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5 Easy Ways To Help Your Houseplants Thrive

Joshua Kenney
Flickr - Creative Commons

Do your houseplants thrive in the summer, but then droop in the fall? Find out why and what you can do to help.

1. Find More Light

Leaf drop on houseplants has a couple different causes. The most frequent cause is lack of light. Days are shorter. There are just fewer hours of sunlight for houseplants. Very few windows let in enough light for plants, unless you have a sun-room. We have bright morning or afternoon sun spots, but no all day sunny spot. Plants lose leaves to make up for the lack of light.

"Don't take off more than a third of the plant mass."

2. Mind the Draft

Drafts are another cause of leaf drop. Cool air blasting in on a plant when a door opens. Heater vents shooting warm air on a plant. Both extremes shock plants and their response is to shed leaves. If possible, move plants away from drafty areas.

3. Get Out the Scissors

Thinning houseplants this time of year may help them through their leaf loss. Thinning is a way to speed up leaf loss. Prune to shape the plant. Take out any weak branches. But don’t take off more than a third of the plant mass.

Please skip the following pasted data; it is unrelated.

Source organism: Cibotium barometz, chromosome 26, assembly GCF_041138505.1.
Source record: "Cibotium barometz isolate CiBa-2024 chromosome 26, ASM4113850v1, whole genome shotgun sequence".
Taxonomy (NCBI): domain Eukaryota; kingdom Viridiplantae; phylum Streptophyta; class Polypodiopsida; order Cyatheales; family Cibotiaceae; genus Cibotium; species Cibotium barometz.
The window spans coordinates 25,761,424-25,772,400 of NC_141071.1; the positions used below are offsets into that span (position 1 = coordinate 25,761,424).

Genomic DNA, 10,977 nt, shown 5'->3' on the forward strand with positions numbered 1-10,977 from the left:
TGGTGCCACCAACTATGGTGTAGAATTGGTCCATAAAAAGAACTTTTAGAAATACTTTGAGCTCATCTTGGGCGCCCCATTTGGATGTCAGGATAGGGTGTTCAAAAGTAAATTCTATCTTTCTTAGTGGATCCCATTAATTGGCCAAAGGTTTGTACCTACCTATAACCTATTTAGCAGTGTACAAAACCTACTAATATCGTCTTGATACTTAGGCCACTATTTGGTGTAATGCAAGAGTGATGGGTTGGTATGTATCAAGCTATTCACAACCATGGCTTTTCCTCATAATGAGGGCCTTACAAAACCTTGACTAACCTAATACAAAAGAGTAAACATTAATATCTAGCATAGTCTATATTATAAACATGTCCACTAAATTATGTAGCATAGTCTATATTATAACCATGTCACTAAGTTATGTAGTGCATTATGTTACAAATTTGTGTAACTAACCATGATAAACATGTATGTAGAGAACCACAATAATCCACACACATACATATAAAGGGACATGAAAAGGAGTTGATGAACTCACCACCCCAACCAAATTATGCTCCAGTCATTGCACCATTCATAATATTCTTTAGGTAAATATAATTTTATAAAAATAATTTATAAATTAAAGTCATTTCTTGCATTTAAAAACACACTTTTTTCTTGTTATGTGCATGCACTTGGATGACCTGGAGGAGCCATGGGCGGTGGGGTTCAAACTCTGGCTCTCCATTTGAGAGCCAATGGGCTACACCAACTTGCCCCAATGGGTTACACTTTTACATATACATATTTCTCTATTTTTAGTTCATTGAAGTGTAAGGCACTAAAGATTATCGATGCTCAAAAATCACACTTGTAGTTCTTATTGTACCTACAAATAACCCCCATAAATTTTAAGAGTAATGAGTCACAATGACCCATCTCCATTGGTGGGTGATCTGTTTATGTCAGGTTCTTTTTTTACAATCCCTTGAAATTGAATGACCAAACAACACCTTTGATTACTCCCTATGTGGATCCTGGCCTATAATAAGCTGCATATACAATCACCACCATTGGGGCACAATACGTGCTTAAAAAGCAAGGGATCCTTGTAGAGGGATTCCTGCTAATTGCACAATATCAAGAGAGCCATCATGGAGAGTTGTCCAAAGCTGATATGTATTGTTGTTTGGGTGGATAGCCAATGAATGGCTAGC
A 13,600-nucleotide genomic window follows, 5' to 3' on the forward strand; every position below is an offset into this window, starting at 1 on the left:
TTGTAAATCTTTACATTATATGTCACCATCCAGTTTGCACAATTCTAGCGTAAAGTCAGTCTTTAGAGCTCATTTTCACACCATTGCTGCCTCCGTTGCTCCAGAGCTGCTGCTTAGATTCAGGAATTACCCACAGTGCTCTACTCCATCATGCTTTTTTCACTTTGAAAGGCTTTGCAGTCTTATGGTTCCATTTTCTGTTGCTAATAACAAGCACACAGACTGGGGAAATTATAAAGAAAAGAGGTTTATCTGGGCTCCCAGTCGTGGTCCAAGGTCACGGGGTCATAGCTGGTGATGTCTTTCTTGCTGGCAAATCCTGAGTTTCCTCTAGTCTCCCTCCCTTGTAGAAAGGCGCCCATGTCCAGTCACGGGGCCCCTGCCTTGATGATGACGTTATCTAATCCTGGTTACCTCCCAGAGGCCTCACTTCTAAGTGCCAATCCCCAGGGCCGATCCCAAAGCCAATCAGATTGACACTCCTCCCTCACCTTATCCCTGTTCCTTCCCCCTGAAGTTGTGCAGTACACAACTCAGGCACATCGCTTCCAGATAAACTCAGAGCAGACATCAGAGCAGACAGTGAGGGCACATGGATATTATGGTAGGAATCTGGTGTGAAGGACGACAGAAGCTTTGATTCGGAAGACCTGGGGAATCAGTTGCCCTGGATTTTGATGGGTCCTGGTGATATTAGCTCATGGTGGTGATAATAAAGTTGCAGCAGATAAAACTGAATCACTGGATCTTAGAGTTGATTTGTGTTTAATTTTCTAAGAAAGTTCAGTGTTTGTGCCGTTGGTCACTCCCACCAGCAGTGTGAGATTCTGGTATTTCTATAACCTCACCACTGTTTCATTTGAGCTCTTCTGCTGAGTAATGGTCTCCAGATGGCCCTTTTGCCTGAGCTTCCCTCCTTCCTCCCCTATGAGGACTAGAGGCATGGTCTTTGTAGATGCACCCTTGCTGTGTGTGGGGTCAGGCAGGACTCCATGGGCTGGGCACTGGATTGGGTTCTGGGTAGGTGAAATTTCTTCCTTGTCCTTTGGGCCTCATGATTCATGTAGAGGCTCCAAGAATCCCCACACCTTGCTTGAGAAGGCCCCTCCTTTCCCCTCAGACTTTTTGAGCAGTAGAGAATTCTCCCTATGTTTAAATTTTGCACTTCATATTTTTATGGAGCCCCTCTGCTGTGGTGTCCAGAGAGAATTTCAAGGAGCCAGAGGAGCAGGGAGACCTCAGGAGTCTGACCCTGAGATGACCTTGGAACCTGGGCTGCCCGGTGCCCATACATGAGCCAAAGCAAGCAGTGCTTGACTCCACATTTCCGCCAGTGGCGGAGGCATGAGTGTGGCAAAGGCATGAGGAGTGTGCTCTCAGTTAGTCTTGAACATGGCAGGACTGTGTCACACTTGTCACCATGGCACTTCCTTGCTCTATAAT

4. Get Rid of Unwanted Guests

When plants come inside for the winter we check them for bugs. We usually miss at least one plant with aphids. These plants get a good shower to wash off the bugs. Depending on the plant we may spray with an insecticidal soap mix. But test a leaf or two on each plant. Not every plant likes soap sprays. If the bugs are bad enough we may sacrifice the plant (and the bugs) to the freezing outside temperatures. 

5. Mix It Up

Houseplants thrive in groups. Mixing different plants together adds texture and color to a room. In our house it also assures they’ll all get watered. For us it’s easier to water a collection of plants than to wander around the house watering this one and then that.             

Tom has been offering garden advice on KUNC for almost two decades. During that time he has been the wholesale sales manager at Ft. Collins Nursery, Inc. Since January of 2005 he has been the owner and operator of Throgmorton Plant Management, LLC., a landscape installation and maintenance company as well as a horticultural consulting firm. He lives in northern Ft. Collins with his wife and two kids.
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